In 1995, the State of New Jersey took over Newark schools in an effort to improve upon their performance. But outside control riled parents and yielded lackluster results.
"Not having a say-so about what is going on, there has been a lot of destruction. There has been divestment," said Viva White, whose 10-year-old son attends a Newark school.
Voters will pick representatives to fill three board seats from a crowded field of 11 candidates.
They will also answer a ballot question to decide whether to raise taxes by 2% to further fund schools.
"Because we now have local control, it’s up to us to come out and vote," said another Newark parent, Yolanda Key.
Voter turnout appeared low or fair at best, and problems were reported at the polls.
Some said that their polling place opened late or voting machines were down. Other reports include a poll worker wearing a shirt in support of a particular candidate and another poll worker making remarks against a particular candidate inside a polling place.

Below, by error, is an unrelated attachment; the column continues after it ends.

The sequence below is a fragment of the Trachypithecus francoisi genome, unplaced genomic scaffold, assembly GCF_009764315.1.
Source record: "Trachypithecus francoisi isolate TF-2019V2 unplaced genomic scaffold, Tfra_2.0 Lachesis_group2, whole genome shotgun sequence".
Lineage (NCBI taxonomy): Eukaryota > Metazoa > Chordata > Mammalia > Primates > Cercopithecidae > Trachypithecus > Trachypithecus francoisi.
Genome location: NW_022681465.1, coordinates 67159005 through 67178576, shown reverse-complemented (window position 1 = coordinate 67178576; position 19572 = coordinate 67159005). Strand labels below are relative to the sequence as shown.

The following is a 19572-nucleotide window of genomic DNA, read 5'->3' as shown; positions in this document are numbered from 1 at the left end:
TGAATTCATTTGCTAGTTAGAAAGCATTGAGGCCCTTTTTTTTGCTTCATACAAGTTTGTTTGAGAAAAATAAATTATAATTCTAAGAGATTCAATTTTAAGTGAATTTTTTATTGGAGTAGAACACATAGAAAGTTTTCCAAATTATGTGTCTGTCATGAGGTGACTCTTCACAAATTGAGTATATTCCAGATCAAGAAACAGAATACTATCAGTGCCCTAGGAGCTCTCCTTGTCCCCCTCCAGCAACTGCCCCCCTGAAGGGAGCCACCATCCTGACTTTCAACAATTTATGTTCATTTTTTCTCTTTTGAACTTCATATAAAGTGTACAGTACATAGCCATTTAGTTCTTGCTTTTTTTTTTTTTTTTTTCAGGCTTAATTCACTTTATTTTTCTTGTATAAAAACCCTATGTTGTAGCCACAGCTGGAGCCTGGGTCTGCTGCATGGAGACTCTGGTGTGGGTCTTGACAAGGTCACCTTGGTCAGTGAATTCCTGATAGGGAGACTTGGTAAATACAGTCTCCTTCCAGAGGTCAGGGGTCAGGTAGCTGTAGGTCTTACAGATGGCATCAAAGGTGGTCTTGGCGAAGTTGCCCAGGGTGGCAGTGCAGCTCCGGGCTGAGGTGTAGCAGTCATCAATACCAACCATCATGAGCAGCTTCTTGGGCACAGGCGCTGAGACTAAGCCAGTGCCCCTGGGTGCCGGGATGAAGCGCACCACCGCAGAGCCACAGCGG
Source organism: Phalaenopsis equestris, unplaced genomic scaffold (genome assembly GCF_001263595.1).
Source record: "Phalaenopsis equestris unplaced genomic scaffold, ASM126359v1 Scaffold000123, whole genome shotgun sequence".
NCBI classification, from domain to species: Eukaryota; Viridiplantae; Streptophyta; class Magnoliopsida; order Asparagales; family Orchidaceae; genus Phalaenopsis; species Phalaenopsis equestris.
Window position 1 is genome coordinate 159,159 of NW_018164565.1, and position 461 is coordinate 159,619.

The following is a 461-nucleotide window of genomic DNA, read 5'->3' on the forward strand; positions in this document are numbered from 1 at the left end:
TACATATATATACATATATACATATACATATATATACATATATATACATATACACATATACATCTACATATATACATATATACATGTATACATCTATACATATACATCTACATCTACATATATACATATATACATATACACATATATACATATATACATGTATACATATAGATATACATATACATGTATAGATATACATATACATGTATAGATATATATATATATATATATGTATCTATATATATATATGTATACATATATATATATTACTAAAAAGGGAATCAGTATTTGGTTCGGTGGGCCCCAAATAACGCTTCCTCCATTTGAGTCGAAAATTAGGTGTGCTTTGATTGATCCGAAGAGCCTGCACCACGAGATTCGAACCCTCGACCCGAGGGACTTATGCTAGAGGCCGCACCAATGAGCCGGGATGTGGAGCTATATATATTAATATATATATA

Some have suggested moving Newark school board elections to coincide with national elections.
"One thing city may want to consider is moving elections to uniform date in November so people more involved and aware," said Chané Jones, associate counsel for New Jersey Institute for Social Justice and a Newark resident.
The polls close at 8 p.m.